On two separate occasions, the cyclists pedaled for 3 hours at moderate intensity, while consuming a drink with 102 grams (just over 400 calories) of pure glucose per hour in one trial and the same amount of sucrose in the other. The performances were then compared.
The result? The athletes found the cycling task subjectively easier when consuming the sucrose drink, and they also found it more comfortable on the GI Tract (stomach).
To understand why these cyclists found the task easier when consuming sucrose, all you need to know is that while both glucose and sucrose are sugars and sources of energy for exercising muscles, sucrose is actually a double sugar molecule - and in the gut, the sucrose is split into separate glucose and fructose molecules.
This is an important distinction to understand. The body has multiple transports by which it absorbs liquids and fuels during exercise to allow athletes to continue performing optimally over time. One transporter is the lactate transporter; another is the glucose transporter; a third is the fructose transporter; and the last one is the water transporter. When you just consume glucose, you are over-taxing that one sugar transporter which can lead to stomach upset. Certainly, it leads to a stark slowdown in absorption. Meaning, when you need the fuel, it’s not readily available so you leach more muscle glycogen than you otherwise could. And, as you (hopefully) know, when muscle glycogen is tapped out, so too does your performance decline. You bonk. You’re scraping the bottom of the barrel. Stick a fork in you, you’re done.
Sucrose provides a distinct advantage over glucose because the two different sugars that make up sucrose are absorbed by two different transporters into the muscles. In other words, when sucrose is consumed, instead of only 1 way, there are now 2 ways for energy to reach the working muscles.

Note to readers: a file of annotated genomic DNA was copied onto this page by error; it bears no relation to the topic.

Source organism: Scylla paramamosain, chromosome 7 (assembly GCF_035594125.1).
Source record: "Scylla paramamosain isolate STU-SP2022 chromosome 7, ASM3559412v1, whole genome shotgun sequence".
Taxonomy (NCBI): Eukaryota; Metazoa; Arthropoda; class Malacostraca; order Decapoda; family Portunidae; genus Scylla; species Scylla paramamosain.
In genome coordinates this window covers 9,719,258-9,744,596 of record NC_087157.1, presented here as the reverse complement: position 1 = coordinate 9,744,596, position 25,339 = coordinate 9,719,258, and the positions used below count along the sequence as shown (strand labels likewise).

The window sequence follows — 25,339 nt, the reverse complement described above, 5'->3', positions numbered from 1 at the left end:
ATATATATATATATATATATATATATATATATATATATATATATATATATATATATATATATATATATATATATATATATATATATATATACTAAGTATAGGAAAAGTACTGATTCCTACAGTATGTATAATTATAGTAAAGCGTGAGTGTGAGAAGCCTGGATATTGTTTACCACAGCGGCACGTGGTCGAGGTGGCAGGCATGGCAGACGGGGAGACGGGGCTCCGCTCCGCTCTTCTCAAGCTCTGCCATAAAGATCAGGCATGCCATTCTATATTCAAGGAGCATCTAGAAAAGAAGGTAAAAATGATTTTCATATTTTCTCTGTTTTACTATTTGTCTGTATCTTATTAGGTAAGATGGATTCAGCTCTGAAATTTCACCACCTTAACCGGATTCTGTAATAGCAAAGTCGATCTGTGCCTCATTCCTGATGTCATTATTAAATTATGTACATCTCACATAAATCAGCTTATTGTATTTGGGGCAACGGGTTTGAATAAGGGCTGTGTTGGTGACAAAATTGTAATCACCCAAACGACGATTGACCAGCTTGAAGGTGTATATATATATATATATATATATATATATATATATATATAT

Should I throw away my sports drink? "Wow - that's amazing!" I hear you say. "Time to throw away my sports drink and replace it with some spoonfuls of table sugar."
Except it's not so amazing, really. Bear in mind if you decided to do this – using table sugar (sucrose) as your fuel source – that adding a spoonful of table sugar to a glass of water would provide you with just 4 grams of carbohydrate - when your muscles require 60-80g per hour during really hard exercise. Try drinking 20 glasses of sugar-flavored water in an hour and see how you feel.
Scientists have long known that a carbohydrate drink containing a simple mixture of glucose and fructose results in better energy uptake and use by exercising muscles compared to glucose only. Sports drinks manufacturers have been quick to catch on, too; many of the leading brands now offer glucose/fructose carbohydrate drinks - often branded as "2-to-1" drinks because research shows that two parts of glucose to one part of fructose is extremely effective at enhancing endurance performance.
As I contend above, relying on just glucose causes the double risk of relying too heavily on muscle glycogen stores and experiencing GI distress – both of which lead to sub-optimal performance. In simplest terms, the body is a machine and that which you ingest is simply fuel. If sucrose is a better option for performance fuel than glucose, it behooves athletes to worry less about how pure their sports drink is and focus more on the answer to the question of “what type of fuel is going to best set me up for training and racing success?”
I’m not suggesting you throw out the sports drink you currently use. What I am suggestion is that you take a look at its ingredients. If you find it lacking in the sugars, or if your GI Tract is typically left gurgling or upset during or after workouts, then experiment with other options to see if another works better for you or causes less GI distress.
Lastly, experiment with how strong or weak you mix your bottles. I find that half- to two-thirds strength tastes great in any weather conditions, never tastes too sweet and provides me with plenty of energy for most of my riding.